Affordable Care Act’s Attempt to Cut Costs

Affordable Care Act's Attempt to Cut Costs

As of the 1st of October, the government has been essentially shut down. Congress is deadlocked, debating the benefits of the Affordable Care Act (ACA) implemented by President Obama. The plan itself has many aspects that are hoped to help the American citizens save money on health care, or afford health care in the first place. There is some confusion as to what the ACA’s cost cutting programs are, so here are a few:

  1. It is now encouraged for hospitals and other care providers to join Accountable Care Organizations (ACOs), which is designed to help patients stay out of the hospital and receive all the care they need, while still cutting out extraneous costs and placing more financial responsibility on the health care provider.
  2. The ACA also requires health insurers who spend less than 80% of the premiums from customers to reimburse many of those patients. According to CNBC, insurers of large companies must spend at least 85% of those premiums that they get on refunds or benefits to their patients.
  3. Independent Payment Advisory board, which is designed to recommend reductions in Medicare spending. This will happen when Medicare per capita exceeds the costs of specific targets, such as overall medical supplies. The reductions the board makes will stay in place unless Congress can come up with a different one that saves the same amount of money.
  4. Lastly, the ACA also implemented preventive care for customers that is hoped to save money over the long term. The idea suggests that those who have and use preventive care are less likely to bear chronic or long-term disease later in life.

     Health care spending accounts for nearly one-fifth of the American economy, and it is a cost that needs to go down. The ACA offers some options, and maybe those options will end up making all the difference.

2017-05-23T11:36:49-06:00 October 6th, 2013|

About the Author:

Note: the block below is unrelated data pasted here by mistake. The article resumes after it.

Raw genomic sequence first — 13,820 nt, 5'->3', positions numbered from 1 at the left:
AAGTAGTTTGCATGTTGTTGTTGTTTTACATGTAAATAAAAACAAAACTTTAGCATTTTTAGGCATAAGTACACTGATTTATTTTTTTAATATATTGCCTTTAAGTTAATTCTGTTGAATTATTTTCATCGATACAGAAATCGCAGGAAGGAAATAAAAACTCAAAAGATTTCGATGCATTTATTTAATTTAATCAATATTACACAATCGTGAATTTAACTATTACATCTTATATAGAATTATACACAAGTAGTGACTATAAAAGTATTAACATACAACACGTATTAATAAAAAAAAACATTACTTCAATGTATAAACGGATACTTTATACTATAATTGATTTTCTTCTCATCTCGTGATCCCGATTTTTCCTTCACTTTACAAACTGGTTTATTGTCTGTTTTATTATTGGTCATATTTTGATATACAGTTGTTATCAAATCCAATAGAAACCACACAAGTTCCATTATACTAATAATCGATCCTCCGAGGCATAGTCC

The Wayne Brown Institute was founded by the late Dr. Wayne Brown in 1983. Dr. Brown held positions in mechanical engineering and served as Dean of the College of Engineering at the University of Utah. In addition to his academic postings, he was a founder of Kenway Engineering (HK Systems), TerraTek, NPI (Agridyne Technologies), the Utah Innovation Center (the world’s first venture accelerator/incubator) and Utah Ventures (now Pelion Partners, Utah’s first and largest venture fund). By virtue of his academic, government, and business background, Dr. Brown was a leading authority in technological innovation and entrepreneurship. Many of the world’s science/research parks, innovation centers, and incubators have their roots with Dr. Brown. In addition to his many accomplishments, he has affected the role of government in innovation and entrepreneurship as the architect with Roland Tibbitts of the national Small Business Innovation Research (SBIR) program. Later, as head of the State’s Science Council he spearheaded legislation to create the Utah Technology Finance Corporation (UTFC, now Innoventures), and Utah’s Centers of Excellence program. He successfully negotiated with the U. S. government to obtain military land for the establishment of the University of Utah’s Research Park, and key in the establishment of the USU Research Park and Timpanogos technology Park in Orem (Novell campus). His knowledge, experience and passion live on in the Wayne Brown Institute, its staff, its investor-led Board, and its countless supporters.